“OpenVizsla is a project to design a device that will allow the capture and inspection of USB traffic that will help with the reverse engineering and debugging of proprietary USB devices, and will also be an invaluable tool for developers working with USB and especially those who are using USB in embedded designs."
This is the first sentence of a Kickstarter project which was funded in 2010. It was donated with over 80.000 USD (what was much more then it was expected) (and what turned out to be less than really was needed) in a month. A pair of enthusiasts (bushing and pytey) with their friends put a lot of effort to create small, cheap and open sourced USB sniffer.
After over two years of struggle, while no working prototype was ready, people over the Internet were really nervous. Many of them were calling project maintainers to give them back their money. One of the founders (pytey) wanted to support local businesses in Hungary, and he said he could get them a good deal on assembly there. He took most of the parts, and after he left the US it was more and more difficult to contact him.
After two months without any sign of life from pytey, bushing realized, that he was left alone. With no parts left enough to assembly working boards for people who donated their money. With not enough money to buy missing parts. And not enough money to give it back to donators. He rearranged the design, using entirely parts that he could buy off-the-shelf with the money he had access to.
At the beginning of 2014 first working boards were sent to premium donators. People who donated less received bare PCB’s with parts to assemble it on their own a few months later. Kickstarter project was closed on Aug 27 2014. Every man who donated money on it received what was agreed.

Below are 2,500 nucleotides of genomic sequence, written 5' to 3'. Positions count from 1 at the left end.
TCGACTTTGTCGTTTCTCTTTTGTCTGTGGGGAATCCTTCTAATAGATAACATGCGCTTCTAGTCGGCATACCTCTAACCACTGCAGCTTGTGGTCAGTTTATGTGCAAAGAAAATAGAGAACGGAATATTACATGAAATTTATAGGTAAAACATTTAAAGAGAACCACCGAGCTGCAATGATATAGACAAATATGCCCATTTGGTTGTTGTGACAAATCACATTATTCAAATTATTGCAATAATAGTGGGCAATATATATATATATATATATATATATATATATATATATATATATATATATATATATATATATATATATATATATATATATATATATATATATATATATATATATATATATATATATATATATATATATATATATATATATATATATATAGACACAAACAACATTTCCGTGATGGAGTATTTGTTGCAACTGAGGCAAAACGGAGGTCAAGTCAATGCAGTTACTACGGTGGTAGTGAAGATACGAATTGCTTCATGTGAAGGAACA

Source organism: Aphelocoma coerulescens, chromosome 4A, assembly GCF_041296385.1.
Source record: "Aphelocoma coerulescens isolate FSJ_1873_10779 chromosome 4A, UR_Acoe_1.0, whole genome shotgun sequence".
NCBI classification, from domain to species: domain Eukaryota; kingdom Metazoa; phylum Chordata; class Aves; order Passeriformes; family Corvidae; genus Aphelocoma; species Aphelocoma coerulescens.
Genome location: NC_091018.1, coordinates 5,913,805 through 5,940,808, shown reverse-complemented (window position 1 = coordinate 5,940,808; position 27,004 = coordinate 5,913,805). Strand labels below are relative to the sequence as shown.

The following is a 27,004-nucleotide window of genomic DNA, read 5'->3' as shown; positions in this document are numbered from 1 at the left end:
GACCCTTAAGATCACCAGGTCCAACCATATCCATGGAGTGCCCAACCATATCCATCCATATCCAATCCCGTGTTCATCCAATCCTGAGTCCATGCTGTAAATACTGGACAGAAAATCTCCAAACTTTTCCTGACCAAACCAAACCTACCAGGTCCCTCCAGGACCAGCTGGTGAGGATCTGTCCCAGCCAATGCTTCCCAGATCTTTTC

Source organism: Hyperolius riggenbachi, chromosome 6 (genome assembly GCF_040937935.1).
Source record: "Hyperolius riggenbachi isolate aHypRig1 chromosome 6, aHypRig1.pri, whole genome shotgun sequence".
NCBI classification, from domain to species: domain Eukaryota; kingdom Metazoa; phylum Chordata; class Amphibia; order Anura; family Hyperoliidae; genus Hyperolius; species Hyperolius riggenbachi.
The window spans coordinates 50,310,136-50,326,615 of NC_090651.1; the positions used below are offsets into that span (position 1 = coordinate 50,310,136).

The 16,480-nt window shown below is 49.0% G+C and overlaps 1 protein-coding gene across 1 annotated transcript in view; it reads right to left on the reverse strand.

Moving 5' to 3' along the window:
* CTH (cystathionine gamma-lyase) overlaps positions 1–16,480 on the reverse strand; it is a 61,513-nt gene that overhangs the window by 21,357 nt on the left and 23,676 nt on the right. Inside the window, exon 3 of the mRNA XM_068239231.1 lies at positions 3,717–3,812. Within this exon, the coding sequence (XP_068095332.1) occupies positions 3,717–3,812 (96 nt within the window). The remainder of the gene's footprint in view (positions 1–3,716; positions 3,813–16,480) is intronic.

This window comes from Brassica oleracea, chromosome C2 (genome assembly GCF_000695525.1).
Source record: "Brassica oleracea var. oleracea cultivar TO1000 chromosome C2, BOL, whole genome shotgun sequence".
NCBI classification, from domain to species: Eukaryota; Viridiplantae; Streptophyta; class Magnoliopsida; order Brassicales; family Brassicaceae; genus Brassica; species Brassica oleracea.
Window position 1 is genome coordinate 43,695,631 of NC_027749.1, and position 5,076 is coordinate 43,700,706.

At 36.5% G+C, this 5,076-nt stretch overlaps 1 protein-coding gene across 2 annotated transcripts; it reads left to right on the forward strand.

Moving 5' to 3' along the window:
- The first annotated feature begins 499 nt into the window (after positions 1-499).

Ben “bushing” Byer died Feb 8 2016.
A Brief Description
Since there is no (affordable, at least) silicon that out-of-the-box provides USB sniffing features, the heart of the OpenVizsla is an FPGA, Xilinx Spartan 6 LX FPGA to be exact. Board has Micron MT48LC16M16A2P-xx SDRAM (256MB), FTDI FT2232H High-Speed USB converter with FIFO interface, and SMSC USB3343 ULPI PHY Hi-Speed USB 2.0 transceiver.
It has two USB 2.0 B ports (for a host and for a server) and one USB 2.0 A port for a target device, which is going to be analyzed. It provides no USB 3.0 support. As there was very little support last few years, there are a lot of known limitations.
Sniffing USB devices
OpenVizsla is a sniffer and analyzer. It allows you to passively monitor the communication between a USB host and USB peripheral. It supports USB low-speed, full-speed and high-speed. To show that it works we started with something simple. Low-speed USB devices are i.e. keyboards and mouses. For the first test we used a keyboard, because it is easy to interpret.
As we can see, though there are a lot of frames going, most of them are basically empty. USB protocol throws frames even if there is no info to send. Some times there can be some information detected, like i.e.:
DATA1: 00 00 1e 00 00 00 00 00 29 88 we’ve got something to read.
According to USB keyword specification, the 3rd byte of a report applies to
the first button pressed. And
1e is hexadecimal representation of keycode
of ‘1’. (Which actually has been pressed).
Let’s try an USB mouse instead.
After the sniffing started for a while we did nothing. Then, we started to move the mouse in random directions. Stopped. And started again.
The second and the third byte represents movement in consequently X and Y axis. The first (it should be properly called ‘0’) byte represents mouse buttons status.
Ok, that’s fun, may be nice to check once or even twice if it works as described in a specification. But is that what this device is designed for? Well, maybe. If You are a USB peripherals engineer.
Let’s do something more interesting.
In examples above we showed how intense is low-speed communication over USB. Signals flew so quickly, that it was hard to notice a single data frame. And that was low-speed. Devices like USB memory sticks run on a high-speed. Unfortunately, this is so fast, that in the real time the amount of information makes it totally unreadable for a man.
Instead of showing a movie, we’ll show a set of frozen frames from the output.
These are frames from a connected USB stick, that does absolutely nothing.
The last square bracket represents a number of bytes send, after that you can
read a packet identifier.
IN means a
ACK is a
handshake signal, which you can observe in examples above.
Now, let’s connect to OpenVisla some real thing. Our choice was a stick with live system, which should try to be recognized by the PC.
After a second we’ve had:
What we can convert from hexadecimal to ASCII and obtain: